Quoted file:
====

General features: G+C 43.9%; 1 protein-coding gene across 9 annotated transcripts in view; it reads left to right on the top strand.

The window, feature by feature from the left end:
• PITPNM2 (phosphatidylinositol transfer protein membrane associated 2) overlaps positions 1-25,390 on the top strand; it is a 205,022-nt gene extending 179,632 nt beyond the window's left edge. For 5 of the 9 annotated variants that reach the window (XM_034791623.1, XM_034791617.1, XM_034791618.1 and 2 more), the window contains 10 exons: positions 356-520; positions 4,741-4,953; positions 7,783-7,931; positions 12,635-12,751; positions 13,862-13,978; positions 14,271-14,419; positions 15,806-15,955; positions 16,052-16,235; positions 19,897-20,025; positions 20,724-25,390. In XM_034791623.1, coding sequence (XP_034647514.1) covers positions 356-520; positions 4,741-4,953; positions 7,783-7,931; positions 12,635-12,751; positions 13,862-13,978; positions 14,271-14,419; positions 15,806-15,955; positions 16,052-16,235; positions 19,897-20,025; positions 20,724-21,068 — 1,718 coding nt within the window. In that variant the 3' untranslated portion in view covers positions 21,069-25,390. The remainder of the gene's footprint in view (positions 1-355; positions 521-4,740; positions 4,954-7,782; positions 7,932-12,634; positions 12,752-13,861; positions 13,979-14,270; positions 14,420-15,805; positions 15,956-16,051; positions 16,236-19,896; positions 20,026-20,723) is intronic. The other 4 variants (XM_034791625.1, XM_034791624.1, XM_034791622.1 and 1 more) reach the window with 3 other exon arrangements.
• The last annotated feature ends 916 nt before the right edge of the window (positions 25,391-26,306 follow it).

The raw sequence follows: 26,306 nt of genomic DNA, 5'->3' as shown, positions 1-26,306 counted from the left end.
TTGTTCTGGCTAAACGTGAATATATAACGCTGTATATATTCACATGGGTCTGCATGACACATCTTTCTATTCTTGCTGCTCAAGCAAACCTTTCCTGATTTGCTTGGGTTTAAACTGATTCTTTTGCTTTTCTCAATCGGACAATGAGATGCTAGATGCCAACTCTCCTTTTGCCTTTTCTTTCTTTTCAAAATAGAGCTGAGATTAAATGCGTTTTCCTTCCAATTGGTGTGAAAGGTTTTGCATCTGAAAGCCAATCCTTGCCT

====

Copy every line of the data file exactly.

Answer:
General features: G+C 43.9%; 1 protein-coding gene across 9 annotated transcripts in view; it reads left to right on the top strand.

The window, feature by feature from the left end:
• PITPNM2 (phosphatidylinositol transfer protein membrane associated 2) overlaps positions 1-25,390 on the top strand; it is a 205,022-nt gene extending 179,632 nt beyond the window's left edge. For 5 of the 9 annotated variants that reach the window (XM_034791623.1, XM_034791617.1, XM_034791618.1 and 2 more), the window contains 10 exons: positions 356-520; positions 4,741-4,953; positions 7,783-7,931; positions 12,635-12,751; positions 13,862-13,978; positions 14,271-14,419; positions 15,806-15,955; positions 16,052-16,235; positions 19,897-20,025; positions 20,724-25,390. In XM_034791623.1, coding sequence (XP_034647514.1) covers positions 356-520; positions 4,741-4,953; positions 7,783-7,931; positions 12,635-12,751; positions 13,862-13,978; positions 14,271-14,419; positions 15,806-15,955; positions 16,052-16,235; positions 19,897-20,025; positions 20,724-21,068 — 1,718 coding nt within the window. In that variant the 3' untranslated portion in view covers positions 21,069-25,390. The remainder of the gene's footprint in view (positions 1-355; positions 521-4,740; positions 4,954-7,782; positions 7,932-12,634; positions 12,752-13,861; positions 13,979-14,270; positions 14,420-15,805; positions 15,956-16,051; positions 16,236-19,896; positions 20,026-20,723) is intronic. The other 4 variants (XM_034791625.1, XM_034791624.1, XM_034791622.1 and 1 more) reach the window with 3 other exon arrangements.
• The last annotated feature ends 916 nt before the right edge of the window (positions 25,391-26,306 follow it).

The raw sequence follows: 26,306 nt of genomic DNA, 5'->3' as shown, positions 1-26,306 counted from the left end.
TTGTTCTGGCTAAACGTGAATATATAACGCTGTATATATTCACATGGGTCTGCATGACACATCTTTCTATTCTTGCTGCTCAAGCAAACCTTTCCTGATTTGCTTGGGTTTAAACTGATTCTTTTGCTTTTCTCAATCGGACAATGAGATGCTAGATGCCAACTCTCCTTTTGCCTTTTCTTTCTTTTCAAAATAGAGCTGAGATTAAATGCGTTTTCCTTCCAATTGGTGTGAAAGGTTTTGCATCTGAAAGCCAATCCTTGCCT